“Avengers A.I.” #4, by writer Sam Humphries and artist Andre Lima Araujo sees the team attempting to defeat the manipulative AI Dimitrios while The Vision attempts to convince the citizens of The Diamond that peace with the humans is an option.
” Avengers A.I.” is still finding its feet. Right now, the cast is interesting and improving with each issue, with great moments here for the likes of Victor, Alexis and the Vision. The problem is that the plot seems unsure how deeply it wants to explore its ideas. Hard sci-fi elements like The Diamond could provide the most interesting material, but the idea of an entire city of AIs is too under-explored to ever feel real, with the citizens feeling like little more than 2D cut-outs rather than super-evolved AI beings.
The villain Dimitrios takes up a lot of the spotlight in this issue, and his discussion with the Vision is heavy on visual metaphor in a way that doesn’t quite click. The challenge of showing AI characters battle in an AI world is a tough one, but it’s not something this issue solves. In a way, it suffers in the same way telepathic battles on the Astral Plane do — the rules aren’t very defined and the stakes feel abstract.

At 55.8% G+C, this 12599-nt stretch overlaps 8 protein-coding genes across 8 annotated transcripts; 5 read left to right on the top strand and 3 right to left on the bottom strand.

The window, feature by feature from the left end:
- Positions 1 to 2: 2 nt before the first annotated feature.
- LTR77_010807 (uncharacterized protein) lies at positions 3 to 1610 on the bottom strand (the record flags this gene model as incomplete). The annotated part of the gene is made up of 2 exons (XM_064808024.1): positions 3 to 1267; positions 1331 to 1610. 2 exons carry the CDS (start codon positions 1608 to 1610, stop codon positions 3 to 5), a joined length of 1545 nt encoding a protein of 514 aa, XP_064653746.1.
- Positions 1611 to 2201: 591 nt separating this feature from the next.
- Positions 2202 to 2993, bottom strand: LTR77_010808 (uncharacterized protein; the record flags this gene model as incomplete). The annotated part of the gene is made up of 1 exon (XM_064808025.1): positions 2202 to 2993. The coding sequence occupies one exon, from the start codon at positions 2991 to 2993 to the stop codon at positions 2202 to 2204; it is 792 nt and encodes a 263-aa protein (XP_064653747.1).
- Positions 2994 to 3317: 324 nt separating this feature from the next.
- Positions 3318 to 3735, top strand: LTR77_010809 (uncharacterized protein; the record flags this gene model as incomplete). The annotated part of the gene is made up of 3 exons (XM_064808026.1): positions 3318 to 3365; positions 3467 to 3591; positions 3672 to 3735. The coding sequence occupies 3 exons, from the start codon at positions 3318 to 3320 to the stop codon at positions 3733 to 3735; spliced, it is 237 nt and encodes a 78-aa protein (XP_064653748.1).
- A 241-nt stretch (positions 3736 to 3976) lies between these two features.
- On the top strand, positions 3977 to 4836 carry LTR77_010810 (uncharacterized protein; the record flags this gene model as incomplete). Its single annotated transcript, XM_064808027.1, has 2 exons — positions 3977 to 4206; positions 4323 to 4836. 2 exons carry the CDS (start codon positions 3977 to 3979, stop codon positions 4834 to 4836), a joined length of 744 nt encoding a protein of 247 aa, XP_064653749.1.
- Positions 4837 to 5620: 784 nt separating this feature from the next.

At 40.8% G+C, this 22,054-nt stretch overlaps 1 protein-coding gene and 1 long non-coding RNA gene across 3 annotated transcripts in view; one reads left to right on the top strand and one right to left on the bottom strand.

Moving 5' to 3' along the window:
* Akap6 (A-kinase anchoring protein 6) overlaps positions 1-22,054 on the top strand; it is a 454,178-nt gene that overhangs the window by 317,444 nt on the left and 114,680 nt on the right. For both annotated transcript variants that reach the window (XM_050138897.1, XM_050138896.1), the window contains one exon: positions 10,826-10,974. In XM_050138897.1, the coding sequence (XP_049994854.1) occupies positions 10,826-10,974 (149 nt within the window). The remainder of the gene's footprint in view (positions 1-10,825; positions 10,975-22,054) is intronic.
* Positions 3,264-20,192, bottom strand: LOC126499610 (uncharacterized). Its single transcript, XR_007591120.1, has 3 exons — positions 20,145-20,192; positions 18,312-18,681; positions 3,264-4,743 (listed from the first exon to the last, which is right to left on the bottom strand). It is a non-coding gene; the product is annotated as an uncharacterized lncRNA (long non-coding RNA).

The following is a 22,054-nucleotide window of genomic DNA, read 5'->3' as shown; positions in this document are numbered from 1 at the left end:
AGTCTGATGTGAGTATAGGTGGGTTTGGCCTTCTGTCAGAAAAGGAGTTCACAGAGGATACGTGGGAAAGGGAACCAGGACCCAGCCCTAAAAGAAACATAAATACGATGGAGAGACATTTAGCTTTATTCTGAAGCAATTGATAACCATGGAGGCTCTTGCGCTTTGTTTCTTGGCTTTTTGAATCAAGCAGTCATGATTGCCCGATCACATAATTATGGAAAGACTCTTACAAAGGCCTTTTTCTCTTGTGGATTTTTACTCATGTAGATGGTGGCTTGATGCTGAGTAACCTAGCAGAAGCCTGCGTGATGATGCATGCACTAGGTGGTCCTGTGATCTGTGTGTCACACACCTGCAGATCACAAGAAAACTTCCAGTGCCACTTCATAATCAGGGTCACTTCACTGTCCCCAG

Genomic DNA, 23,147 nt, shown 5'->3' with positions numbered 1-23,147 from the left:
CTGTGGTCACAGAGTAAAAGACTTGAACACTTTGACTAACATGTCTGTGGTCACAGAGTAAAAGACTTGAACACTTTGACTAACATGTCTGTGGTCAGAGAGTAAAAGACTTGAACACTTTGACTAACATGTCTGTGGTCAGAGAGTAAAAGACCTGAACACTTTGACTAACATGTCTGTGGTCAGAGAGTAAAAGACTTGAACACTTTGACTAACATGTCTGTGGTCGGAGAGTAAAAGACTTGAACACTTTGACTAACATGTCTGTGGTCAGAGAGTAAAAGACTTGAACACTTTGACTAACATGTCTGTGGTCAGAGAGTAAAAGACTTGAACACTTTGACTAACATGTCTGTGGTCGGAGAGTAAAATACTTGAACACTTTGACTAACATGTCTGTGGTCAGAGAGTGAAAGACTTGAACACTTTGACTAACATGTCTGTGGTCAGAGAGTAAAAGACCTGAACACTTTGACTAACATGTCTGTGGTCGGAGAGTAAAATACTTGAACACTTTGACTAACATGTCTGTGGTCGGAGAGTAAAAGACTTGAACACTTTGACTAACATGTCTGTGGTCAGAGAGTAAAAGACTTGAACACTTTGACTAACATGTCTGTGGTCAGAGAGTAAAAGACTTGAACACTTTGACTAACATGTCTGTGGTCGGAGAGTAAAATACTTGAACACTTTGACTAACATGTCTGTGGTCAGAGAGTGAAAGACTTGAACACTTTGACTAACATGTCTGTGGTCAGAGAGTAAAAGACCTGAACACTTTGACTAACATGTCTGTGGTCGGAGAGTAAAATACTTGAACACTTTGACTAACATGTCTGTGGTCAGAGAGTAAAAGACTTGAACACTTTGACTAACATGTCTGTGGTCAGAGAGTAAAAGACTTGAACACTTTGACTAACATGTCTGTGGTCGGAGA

The art is definitely improving, though at times there are still areas of weakness. Araujo’s rendering of the battle scene is generally great, full of energy and excitement, with good environment design and a strong sense of physicality. Sometimes, though, it becomes hard to follow.
There are sequences where events are disjointed and confusing rather than chaotic in a deliberate way, and it’s particularly unclear to readers what characters like Victor and Alexis are doing because all of their powers manifest as beams shooting out of their hands. The Vision might explain what he’s doing in a somewhat retro fashion, but at least that means we can tell.
There are some good ideas in here, and Humphries has done a good job of taking a cast of misfits and nobodies and turning them into a group you want to read about, but broadly speaking it’s suffering from similar problems to his “Uncanny X-Force” run: truncated plotlines, disjointed sequences and a little too much abstract imagery. It’s clear that Humphries has an ambitious drive, but at the moment — on “Avengers A.I.” at least — his work isn’t quite reaching the clarity needed to realise his intentions for it.